Federal court approves 'under God' in Pledge of Allegiance

Atheist Michael Newdow challenged 'under God' in the Pledge of Allegiance and 'in God we trust' on US currency as unconstitutional endorsements of religion. But the Ninth US Circuit Court of Appeals said the references to God are grounded in historical philosophy and politics.

New York City public school students recite the Pledge of Allegiance at the start of their day in this file photo. The 9th U.S. Circuit Court of Appeals rejected challenges to 'under God' in the Pledge and 'In God We Trust' on currency.
Rich Pedroncelli/AP/File
In this June, 2004 file photo, Michael Newdow looks down at the fax copy of the US Supreme Court's ruling preserving the phrase 'one nation under God' in the Pledge of Allegiance.

An atheist activist from Sacramento failed to convince a federal court in California that references to God in the Pledge of Allegiance and on US currency are unconstitutional endorsements of religion.

In two separate cases, Michael Newdow, who previously challenged the Pledge in a case that reached the US Supreme Court in 2004, attempted to further his long-running campaign to strip references to God from the public domain.

In Mr. Newdow’s latest case against “under God” in the Pledge, the Ninth US Circuit Court of Appeals panel ruled, in a 2-to-1 decision, that the schoolroom routine for millions of children is not a violation of the Constitution, but a historical reflection of the Founding Fathers’ beliefs that “serves to unite our vast nation.”

“Not every mention of God or religion by our government or at the government’s direction is a violation of the Establishment Clause,” wrote Judge Carlos Bea for the majority in the opinion that was issued Thursday.

“Without knowing the history behind these words, one might well think the phrase 'one Nation under God' could not be anything but religious,” wrote Judge Bea. “History, however, shows these words have an even broader meaning, one grounded in philosophy and politics and reflecting many events of historical significance.”

In Newdow’s previous case against the Pledge, the US Supreme Court ruled that the California atheist, who founded the First Amendment Church of True Science, didn’t have the legal standing to bring the case on behalf of his school-age daughter since he didn’t have legal custody of her. The court did not decide the constitutional question.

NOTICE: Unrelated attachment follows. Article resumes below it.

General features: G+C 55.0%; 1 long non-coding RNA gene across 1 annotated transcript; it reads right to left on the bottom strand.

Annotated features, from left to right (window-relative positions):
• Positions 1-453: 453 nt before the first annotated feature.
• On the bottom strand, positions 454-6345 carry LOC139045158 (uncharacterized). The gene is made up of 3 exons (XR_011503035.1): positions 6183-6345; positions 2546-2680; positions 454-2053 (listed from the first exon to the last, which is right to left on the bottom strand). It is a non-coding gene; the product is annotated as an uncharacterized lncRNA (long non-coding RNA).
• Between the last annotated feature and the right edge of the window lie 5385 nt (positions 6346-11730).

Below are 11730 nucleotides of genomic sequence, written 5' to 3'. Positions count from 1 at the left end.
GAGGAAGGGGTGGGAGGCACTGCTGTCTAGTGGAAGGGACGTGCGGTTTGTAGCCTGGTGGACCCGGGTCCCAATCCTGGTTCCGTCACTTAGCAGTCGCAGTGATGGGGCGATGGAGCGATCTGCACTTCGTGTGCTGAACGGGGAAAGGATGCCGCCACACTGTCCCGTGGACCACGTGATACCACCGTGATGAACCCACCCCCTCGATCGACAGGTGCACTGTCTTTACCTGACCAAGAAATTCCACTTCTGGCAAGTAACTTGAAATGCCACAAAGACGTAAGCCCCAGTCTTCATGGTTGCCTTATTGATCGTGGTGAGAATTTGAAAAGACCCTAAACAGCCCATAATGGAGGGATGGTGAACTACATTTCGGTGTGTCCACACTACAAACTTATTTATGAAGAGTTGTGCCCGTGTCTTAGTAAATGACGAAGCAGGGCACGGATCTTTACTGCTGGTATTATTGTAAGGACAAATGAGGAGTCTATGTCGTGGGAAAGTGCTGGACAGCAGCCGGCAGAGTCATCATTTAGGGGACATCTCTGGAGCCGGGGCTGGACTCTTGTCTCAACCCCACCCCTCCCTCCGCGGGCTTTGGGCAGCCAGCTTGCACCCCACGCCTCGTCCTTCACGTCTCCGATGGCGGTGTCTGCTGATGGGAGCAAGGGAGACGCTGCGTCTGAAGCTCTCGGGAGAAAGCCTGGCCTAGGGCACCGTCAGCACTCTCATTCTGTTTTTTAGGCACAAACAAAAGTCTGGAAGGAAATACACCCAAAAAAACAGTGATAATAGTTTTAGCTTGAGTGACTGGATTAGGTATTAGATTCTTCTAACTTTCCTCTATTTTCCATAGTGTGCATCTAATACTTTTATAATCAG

Newdow then re-filed the lawsuit in California along with other atheists who objected to their children reciting the Pledge. In 2005, a federal district court judge agreed that “under God” overstepped the Constitutional limits on state sanctioned religion.

At the time, the district court said it was bound by a 2002 ruling from Ninth Circuit Court of Appeals that found the Pledge unconstitutional. Thursday’s ruling reverses those decisions.

In his dissent, Judge Stephen Reinhardt wrote that while the court’s affirmation regarding the constitutionality of the Pledge “will undoubtedly be celebrated by a large number of Americans as a repudiation of activist, liberal, Godless judging,” the result amounts to a failure of the court's constitutional duty.

In the case involving “In God We Trust” on US currency, the federal appeals court panel was unanimous.

It ruled that Newdow does not have legal standing to challenge the motto. Judge Bea, writing again for the majority, wrote: “although Newdow alleges the national motto turns Atheists into political outsiders and inflicts a stigmatic injury upon them, an 'abstract stigmatic injury' resulting from such outsider status is insufficient to confer standing."

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